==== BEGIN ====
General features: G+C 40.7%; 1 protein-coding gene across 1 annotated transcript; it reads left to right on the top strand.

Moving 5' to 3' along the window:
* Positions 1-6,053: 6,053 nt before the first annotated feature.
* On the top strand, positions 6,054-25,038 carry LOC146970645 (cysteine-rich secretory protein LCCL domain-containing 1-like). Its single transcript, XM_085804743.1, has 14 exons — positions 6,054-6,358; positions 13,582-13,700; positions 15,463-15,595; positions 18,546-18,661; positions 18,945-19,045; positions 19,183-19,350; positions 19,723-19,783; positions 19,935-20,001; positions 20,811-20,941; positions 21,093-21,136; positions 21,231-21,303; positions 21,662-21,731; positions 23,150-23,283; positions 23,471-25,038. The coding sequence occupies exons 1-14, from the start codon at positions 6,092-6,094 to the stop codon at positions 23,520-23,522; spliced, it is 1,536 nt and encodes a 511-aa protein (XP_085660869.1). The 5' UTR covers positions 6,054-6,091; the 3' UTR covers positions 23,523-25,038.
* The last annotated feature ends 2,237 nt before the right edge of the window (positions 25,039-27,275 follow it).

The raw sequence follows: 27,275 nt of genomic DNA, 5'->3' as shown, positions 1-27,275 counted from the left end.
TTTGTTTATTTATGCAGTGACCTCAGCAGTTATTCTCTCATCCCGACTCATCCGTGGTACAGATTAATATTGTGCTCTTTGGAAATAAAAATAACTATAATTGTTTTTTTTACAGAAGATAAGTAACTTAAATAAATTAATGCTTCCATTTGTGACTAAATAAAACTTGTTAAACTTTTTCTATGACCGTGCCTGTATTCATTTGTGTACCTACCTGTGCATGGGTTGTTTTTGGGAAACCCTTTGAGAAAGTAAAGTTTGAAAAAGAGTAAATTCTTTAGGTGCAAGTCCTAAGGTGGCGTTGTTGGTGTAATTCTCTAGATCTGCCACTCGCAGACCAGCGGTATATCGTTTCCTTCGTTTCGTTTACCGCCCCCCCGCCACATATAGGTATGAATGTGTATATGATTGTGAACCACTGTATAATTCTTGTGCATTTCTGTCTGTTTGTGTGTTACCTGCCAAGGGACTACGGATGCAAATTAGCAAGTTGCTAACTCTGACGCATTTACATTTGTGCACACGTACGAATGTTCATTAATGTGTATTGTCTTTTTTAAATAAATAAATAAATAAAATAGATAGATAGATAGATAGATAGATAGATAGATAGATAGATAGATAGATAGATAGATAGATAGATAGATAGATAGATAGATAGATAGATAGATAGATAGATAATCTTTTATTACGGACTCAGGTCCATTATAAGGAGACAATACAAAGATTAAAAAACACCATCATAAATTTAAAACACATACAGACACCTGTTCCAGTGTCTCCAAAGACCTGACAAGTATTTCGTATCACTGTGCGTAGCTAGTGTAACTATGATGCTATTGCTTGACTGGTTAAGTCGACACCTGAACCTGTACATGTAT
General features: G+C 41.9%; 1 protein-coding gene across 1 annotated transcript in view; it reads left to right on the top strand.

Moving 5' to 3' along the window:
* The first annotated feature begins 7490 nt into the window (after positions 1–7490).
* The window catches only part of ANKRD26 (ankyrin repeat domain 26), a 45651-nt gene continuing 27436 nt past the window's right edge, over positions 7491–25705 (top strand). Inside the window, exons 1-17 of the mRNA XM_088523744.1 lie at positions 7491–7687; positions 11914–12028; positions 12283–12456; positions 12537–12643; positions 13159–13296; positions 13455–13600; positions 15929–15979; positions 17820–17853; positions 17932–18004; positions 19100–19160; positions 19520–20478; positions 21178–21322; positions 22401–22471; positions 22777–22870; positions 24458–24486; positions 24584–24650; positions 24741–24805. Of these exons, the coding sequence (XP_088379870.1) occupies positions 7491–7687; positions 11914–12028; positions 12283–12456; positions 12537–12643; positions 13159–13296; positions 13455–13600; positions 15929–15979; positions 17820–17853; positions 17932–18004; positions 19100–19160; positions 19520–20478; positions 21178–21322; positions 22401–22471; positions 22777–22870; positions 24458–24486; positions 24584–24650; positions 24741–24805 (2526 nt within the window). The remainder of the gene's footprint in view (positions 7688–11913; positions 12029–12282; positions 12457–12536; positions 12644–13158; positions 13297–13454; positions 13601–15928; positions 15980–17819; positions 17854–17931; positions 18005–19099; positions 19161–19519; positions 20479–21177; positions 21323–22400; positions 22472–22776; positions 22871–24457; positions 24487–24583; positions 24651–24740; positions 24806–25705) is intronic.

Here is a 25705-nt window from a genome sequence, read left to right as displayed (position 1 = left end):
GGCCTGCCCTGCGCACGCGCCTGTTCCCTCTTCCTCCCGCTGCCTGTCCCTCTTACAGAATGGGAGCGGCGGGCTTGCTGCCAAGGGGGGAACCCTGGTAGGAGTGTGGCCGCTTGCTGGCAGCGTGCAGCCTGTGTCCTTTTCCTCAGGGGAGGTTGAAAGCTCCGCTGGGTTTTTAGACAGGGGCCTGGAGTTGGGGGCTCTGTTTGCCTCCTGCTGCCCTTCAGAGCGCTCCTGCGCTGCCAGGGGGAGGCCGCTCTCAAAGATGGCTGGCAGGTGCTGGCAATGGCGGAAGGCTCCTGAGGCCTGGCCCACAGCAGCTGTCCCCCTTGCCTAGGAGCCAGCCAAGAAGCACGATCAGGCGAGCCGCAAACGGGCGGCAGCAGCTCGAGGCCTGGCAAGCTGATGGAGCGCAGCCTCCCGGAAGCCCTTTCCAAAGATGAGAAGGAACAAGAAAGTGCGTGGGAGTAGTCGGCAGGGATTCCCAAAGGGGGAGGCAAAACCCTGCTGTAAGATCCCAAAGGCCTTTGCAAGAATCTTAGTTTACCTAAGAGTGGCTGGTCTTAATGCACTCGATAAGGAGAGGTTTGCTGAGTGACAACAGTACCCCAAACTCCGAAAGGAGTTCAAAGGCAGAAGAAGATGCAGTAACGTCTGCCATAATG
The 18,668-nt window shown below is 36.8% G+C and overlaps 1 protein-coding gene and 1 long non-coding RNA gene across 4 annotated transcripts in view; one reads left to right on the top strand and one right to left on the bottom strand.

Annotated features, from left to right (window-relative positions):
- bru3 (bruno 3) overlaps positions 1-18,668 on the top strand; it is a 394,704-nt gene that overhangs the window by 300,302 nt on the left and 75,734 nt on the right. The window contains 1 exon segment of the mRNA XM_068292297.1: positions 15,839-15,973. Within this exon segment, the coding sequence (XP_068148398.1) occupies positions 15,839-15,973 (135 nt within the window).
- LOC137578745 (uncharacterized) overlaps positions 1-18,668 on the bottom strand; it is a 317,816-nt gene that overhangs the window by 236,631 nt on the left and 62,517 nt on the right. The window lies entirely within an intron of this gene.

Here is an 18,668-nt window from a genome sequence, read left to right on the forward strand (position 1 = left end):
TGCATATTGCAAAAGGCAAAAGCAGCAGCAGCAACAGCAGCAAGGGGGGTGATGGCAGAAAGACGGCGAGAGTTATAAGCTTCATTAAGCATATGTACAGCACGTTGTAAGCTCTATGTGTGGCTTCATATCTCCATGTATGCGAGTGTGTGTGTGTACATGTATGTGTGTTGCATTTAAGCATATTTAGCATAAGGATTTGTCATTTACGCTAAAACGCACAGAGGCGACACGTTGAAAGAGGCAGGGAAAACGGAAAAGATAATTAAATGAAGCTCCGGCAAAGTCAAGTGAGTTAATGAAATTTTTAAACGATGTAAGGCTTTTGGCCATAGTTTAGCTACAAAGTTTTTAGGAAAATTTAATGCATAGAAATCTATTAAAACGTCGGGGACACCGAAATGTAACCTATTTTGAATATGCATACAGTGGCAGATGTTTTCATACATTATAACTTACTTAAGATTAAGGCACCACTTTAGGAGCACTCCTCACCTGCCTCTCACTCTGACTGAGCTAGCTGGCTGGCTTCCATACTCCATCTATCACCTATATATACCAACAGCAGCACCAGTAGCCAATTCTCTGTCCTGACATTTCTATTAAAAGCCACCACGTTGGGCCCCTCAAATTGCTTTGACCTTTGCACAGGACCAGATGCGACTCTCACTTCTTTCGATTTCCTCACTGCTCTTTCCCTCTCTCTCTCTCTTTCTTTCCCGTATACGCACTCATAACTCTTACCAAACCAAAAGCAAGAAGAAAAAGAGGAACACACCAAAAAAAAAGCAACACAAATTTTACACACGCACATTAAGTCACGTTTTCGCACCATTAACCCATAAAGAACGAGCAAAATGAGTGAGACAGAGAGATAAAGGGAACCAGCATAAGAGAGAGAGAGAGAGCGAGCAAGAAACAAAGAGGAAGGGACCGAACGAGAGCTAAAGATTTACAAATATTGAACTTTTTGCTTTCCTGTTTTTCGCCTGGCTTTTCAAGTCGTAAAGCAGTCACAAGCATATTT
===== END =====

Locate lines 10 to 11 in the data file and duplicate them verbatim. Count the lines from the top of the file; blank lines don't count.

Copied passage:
* The first annotated feature begins 7490 nt into the window (after positions 1–7490).
* The window catches only part of ANKRD26 (ankyrin repeat domain 26), a 45651-nt gene continuing 27436 nt past the window's right edge, over positions 7491–25705 (top strand). Inside the window, exons 1-17 of the mRNA XM_088523744.1 lie at positions 7491–7687; positions 11914–12028; positions 12283–12456; positions 12537–12643; positions 13159–13296; positions 13455–13600; positions 15929–15979; positions 17820–17853; positions 17932–18004; positions 19100–19160; positions 19520–20478; positions 21178–21322; positions 22401–22471; positions 22777–22870; positions 24458–24486; positions 24584–24650; positions 24741–24805. Of these exons, the coding sequence (XP_088379870.1) occupies positions 7491–7687; positions 11914–12028; positions 12283–12456; positions 12537–12643; positions 13159–13296; positions 13455–13600; positions 15929–15979; positions 17820–17853; positions 17932–18004; positions 19100–19160; positions 19520–20478; positions 21178–21322; positions 22401–22471; positions 22777–22870; positions 24458–24486; positions 24584–24650; positions 24741–24805 (2526 nt within the window). The remainder of the gene's footprint in view (positions 7688–11913; positions 12029–12282; positions 12457–12536; positions 12644–13158; positions 13297–13454; positions 13601–15928; positions 15980–17819; positions 17854–17931; positions 18005–19099; positions 19161–19519; positions 20479–21177; positions 21323–22400; positions 22472–22776; positions 22871–24457; positions 24487–24583; positions 24651–24740; positions 24806–25705) is intronic.